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What Happened To Ryan?

By Starla Muhammad -Managing Editor- | Last updated: Jul 11, 2017 - 12:57:32 PM

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A young man’s death, a mother’s grief and her fight for answers

Ryan Singleton shown in the top photo with his mother Iris L. Flowers disappeared in 2013 while traveling near Baker, Calif. His body was found two months later in the desert missing organs. His mother has been desperately trying to find out what happened to her son but has received few answers from the San Bernardino Sheriff's Department which is handling the case.

In the four years since the disappearance of Ryan Singleton, a 24-year-old aspiring actor and model, whose body was eventually discovered in the desert near Baker, Calif., with several of his internal organs gone, the mystery of what happened to the young man remains.

His mother Iris L. Flowers is still searching for answers. “I just want to find out what happened to my baby,” she told The Final Call during a recent telephone interview from her home in Atlanta.

What is known is that on July 9, 2013 Ryan called a friend in Los Angeles to pick him up from Baker after his rental vehicle broke down driving to Las Vegas. However, upon arriving in Baker, the friend was unable to find Ryan, drove back to Los Angeles and filed a missing person’s report the next day. 

According to the San Bernardino County Sheriff’s Department Coroner’s report, two months later on September 13, 2013 Ryan’s remains were found by two men who had been hiking in the desert. “Most of the ribs on the left side of the body had been moved away from the body and it appeared that the thoracic organs were missing along with the thoracic musculature,” noted the coroner’s report. No internal organs of the chest, abdomen or pelvis were present, secondary to animal activity, the three-and-a-half-page report continued. The coroner noted the cause and manner of death as “undetermined.”

On or near July 9, Ryan had reportedly been found walking along Interstate 15 by two highway patrolmen who then dropped him off at a convenience store in Baker after first driving him around to try and locate his rental car which could not be found. After making a purchase, Ryan walked out of the store and disappeared.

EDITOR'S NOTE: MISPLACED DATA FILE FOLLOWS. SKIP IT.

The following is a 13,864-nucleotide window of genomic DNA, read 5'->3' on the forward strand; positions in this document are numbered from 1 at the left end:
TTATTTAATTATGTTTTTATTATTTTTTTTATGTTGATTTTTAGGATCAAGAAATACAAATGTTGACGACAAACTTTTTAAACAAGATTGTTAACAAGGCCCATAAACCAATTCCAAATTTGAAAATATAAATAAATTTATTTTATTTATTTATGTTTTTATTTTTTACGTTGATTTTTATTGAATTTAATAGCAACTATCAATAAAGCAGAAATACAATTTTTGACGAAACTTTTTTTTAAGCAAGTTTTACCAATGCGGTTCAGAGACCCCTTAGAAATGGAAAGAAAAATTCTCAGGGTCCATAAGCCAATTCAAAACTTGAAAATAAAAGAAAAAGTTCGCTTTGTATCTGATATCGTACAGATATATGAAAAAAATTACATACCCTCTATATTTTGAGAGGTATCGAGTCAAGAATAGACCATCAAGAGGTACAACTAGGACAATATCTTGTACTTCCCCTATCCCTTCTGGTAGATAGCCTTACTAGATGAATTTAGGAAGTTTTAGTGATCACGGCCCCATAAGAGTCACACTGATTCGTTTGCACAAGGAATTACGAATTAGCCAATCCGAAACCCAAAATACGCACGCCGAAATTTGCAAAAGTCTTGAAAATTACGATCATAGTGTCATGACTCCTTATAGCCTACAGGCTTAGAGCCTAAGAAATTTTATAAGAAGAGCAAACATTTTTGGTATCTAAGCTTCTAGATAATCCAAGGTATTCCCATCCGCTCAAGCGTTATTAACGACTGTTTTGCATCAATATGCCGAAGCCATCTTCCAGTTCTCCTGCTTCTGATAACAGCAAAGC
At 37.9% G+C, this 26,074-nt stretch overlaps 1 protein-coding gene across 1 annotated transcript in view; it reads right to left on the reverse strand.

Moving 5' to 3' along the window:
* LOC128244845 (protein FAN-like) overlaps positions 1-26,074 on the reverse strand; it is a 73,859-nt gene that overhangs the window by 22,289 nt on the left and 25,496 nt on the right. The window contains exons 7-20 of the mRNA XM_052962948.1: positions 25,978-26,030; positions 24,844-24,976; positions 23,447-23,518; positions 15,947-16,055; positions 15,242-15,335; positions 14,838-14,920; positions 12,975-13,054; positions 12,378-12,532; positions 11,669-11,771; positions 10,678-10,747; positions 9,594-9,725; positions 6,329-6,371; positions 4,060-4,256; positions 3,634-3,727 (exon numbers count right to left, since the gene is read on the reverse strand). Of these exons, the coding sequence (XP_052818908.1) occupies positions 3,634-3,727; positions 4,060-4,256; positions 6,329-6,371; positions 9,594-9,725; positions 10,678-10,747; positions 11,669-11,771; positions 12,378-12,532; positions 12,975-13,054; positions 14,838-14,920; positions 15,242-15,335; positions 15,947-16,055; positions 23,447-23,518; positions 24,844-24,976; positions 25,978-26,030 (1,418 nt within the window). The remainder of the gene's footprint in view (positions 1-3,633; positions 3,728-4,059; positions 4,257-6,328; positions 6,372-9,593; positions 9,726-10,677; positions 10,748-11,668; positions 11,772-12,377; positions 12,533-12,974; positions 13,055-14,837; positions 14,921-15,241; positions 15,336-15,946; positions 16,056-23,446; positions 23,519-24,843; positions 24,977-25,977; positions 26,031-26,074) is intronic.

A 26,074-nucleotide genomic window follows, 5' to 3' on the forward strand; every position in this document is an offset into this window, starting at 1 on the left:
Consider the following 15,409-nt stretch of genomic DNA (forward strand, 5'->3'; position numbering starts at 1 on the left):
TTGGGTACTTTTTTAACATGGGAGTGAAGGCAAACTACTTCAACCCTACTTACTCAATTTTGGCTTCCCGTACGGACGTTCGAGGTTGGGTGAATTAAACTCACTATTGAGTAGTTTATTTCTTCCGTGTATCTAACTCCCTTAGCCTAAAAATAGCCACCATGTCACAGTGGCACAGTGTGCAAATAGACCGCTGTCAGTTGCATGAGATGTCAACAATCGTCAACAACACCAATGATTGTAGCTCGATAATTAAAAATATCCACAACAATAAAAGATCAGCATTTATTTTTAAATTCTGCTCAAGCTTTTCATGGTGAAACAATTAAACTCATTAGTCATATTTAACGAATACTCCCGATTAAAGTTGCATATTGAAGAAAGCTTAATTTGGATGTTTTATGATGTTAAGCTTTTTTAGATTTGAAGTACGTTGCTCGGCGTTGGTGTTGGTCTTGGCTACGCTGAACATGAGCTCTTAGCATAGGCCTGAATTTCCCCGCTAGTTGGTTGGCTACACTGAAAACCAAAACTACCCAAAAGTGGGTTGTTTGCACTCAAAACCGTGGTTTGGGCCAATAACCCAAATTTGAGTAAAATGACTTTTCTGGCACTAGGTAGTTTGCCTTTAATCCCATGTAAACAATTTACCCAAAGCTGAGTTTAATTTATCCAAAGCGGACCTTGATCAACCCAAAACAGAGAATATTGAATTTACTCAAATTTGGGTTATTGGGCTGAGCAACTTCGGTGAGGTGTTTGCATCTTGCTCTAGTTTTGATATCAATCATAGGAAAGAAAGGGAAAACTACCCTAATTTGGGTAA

Getting the runaround?

Ms. Flowers said there are many unanswered questions and things that do not make sense regarding her son’s case. She does not rule out the possibility Ryan could have been the victim of some sort of crime like being targeted for his organs.

Ms. Flowers is adamant some sort of foul play was involved. She said authorities told her Ryan was seen on a surveillance video making a purchase at the store and walking out. 

“Now this is about 2:20 in the afternoon and he walked out the door in Death Valley or Baker, Calif.? There’s nothing there but desert, there’s no trees like there is here in Georgia. So, no one claims to have seen him? He just vanished, just walked out the door and vanished? My son was six-foot-five and he was chocolate and he was a lifeguard before he left Georgia to go to California for the weekend so I don’t understand. You’re telling me that no one saw my child? Nothing?” asked Ms. Flowers.

Baker, a town with a population of 735 people in San Bernardino County, is approximately 200 miles from Los Angeles and is a common stop for travelers heading to or from Las Vegas which is only 94 miles away.

Situated in the Mohave Desert and the southern end of Death Valley, temperatures in July average triple digits and can reach 120 degrees or higher.

When Ryan was reported missing, law enforcement in nearby Barstow was originally assigned to the case but when his remains were found, the San Bernardino Sherriff’s Department took over the investigation, said Ms. Flowers.